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Getting a job done Getting a Job From I Know Why the Caged Bird Sings My room had all the cheeriness of a dungeon and the appeal of a tomb. It was going to be impossible to stay there, but leaving held no attraction for me, either…. The answer came to me with the suddenness of a collision. I would go to work. Mother wouldn\'t be difficult to convince; after all, in school I was a year ahead of my grade and mother was a firm believer in self-sufficiency. In fact, she\'d be pleased to think that
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3 Lessons Learned Bird Sings Many people in the world have troubles. Lie Marguerite there are many who have troubles. Though we always get saved by our elders and without them we would be scrap metal, but like most elders, Mrs. Flower in the book \'I know Why the Caged Bird Sings,\'; help out this troubled person by teaching her 3 lessons about way of life. The troubled person Marguerite has a trouble that she can\'t speak because she got assaulted 5 years ago. It is awful that a stranger raped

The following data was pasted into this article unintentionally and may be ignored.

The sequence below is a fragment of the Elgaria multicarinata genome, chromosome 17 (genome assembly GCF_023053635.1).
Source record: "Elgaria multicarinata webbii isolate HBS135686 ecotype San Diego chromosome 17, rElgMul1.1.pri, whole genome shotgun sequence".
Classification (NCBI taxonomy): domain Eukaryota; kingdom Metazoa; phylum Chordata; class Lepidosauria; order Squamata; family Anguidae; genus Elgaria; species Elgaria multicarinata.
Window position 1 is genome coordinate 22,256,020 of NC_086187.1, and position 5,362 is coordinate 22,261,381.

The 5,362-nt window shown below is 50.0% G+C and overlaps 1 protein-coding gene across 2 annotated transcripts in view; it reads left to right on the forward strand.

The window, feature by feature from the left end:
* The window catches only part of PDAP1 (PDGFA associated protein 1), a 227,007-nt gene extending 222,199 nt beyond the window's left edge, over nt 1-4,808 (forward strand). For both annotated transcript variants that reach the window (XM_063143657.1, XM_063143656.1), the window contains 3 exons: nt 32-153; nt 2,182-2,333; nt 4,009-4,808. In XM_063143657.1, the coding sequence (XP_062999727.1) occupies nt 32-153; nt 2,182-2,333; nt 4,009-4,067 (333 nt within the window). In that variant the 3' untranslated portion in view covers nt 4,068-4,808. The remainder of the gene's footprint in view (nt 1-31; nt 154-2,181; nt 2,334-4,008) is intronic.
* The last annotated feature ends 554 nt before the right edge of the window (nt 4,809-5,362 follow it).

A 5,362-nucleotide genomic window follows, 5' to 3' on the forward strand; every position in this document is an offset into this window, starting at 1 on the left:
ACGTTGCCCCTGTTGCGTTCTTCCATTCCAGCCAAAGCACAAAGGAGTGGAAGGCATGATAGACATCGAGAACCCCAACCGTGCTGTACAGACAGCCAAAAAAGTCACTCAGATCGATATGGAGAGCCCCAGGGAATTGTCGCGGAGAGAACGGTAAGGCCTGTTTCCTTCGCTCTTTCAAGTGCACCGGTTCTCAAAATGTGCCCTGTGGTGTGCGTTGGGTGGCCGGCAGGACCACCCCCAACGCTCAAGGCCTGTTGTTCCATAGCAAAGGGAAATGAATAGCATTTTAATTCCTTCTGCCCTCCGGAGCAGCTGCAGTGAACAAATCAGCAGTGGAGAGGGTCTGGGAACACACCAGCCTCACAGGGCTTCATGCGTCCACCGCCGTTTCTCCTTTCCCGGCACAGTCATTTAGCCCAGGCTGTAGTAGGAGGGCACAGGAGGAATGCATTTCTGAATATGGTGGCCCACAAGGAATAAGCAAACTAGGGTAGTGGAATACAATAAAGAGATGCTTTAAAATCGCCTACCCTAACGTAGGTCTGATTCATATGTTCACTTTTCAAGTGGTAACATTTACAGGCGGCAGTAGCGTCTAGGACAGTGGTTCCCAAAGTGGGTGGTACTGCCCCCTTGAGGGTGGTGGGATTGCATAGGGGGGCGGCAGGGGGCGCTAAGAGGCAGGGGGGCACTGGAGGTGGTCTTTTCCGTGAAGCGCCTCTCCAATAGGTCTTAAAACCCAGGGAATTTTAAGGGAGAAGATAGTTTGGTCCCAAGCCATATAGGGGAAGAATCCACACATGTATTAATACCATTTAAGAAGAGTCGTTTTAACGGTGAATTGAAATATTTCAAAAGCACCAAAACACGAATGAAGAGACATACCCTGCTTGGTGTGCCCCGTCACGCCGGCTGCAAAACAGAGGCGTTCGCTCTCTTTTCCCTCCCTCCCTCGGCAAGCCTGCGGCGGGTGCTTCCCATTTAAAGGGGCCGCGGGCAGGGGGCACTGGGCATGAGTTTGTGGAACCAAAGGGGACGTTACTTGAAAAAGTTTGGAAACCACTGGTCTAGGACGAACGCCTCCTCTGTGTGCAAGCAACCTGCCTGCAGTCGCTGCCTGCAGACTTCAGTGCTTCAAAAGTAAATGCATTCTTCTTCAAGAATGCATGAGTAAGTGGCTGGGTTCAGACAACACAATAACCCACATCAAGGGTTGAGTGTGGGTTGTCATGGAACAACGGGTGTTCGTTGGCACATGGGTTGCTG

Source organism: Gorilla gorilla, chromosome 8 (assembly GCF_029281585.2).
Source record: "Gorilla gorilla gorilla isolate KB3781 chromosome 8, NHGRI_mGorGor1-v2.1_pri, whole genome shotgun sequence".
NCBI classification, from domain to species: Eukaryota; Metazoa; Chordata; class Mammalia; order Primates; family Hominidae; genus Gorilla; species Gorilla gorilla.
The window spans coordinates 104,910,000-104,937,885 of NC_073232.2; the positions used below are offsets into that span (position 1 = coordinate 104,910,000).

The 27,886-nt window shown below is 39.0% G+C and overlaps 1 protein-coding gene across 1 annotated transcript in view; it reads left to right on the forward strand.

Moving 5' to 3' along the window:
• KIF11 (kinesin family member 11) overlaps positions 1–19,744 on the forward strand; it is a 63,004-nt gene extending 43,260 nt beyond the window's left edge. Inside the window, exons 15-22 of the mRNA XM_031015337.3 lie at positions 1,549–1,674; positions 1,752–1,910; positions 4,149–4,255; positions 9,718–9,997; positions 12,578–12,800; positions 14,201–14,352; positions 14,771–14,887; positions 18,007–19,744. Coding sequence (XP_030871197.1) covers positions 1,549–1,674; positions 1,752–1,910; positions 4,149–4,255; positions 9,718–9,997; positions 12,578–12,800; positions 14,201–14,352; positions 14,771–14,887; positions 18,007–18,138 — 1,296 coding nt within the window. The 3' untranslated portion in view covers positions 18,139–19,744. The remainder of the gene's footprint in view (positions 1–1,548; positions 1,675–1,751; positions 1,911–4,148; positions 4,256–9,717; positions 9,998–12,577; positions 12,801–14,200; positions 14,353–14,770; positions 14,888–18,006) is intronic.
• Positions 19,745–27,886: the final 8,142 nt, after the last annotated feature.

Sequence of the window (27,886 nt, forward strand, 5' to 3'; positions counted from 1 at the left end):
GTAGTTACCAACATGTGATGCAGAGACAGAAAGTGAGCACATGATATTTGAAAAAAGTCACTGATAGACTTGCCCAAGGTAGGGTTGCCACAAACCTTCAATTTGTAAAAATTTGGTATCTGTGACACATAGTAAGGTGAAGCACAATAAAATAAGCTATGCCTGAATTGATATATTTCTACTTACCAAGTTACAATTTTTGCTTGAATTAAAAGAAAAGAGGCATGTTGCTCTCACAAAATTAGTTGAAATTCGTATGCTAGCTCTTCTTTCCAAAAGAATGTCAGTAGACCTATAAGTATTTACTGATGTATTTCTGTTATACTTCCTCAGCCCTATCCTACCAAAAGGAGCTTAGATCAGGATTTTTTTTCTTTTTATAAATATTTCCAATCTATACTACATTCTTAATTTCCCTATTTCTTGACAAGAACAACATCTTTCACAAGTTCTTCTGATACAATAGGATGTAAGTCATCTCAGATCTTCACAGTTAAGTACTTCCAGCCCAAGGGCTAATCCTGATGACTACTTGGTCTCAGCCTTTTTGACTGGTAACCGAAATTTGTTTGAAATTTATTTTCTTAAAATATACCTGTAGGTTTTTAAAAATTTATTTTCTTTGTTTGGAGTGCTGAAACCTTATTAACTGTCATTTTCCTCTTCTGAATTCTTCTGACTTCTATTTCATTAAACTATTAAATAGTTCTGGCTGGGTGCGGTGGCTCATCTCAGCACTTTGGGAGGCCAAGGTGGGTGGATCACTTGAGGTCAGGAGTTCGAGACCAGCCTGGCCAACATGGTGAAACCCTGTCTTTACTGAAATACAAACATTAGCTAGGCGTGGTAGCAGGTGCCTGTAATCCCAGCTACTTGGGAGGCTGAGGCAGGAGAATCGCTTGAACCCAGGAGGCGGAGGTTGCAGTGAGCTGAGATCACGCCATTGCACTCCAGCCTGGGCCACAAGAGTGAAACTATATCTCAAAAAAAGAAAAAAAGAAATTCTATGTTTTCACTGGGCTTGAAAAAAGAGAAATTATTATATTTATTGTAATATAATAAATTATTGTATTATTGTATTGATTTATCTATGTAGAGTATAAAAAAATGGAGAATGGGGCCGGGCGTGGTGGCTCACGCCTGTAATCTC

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I Know Why The Caged Bird Sing I Know Why the Caged Bird Sings In her novel, \'I Know Why The Caged Bird Sings\';, Maya states \'The black female is assaulted in her tender years by all those common forces of nature at the same time that she is caught in the tripartite crossfire of masculine prejudice, white illogical hate and the lack of black power\';. Fortunately Maya was able to move beyond the crossfire, proving that she overcomes opposition that her status throws her way. Being a young bla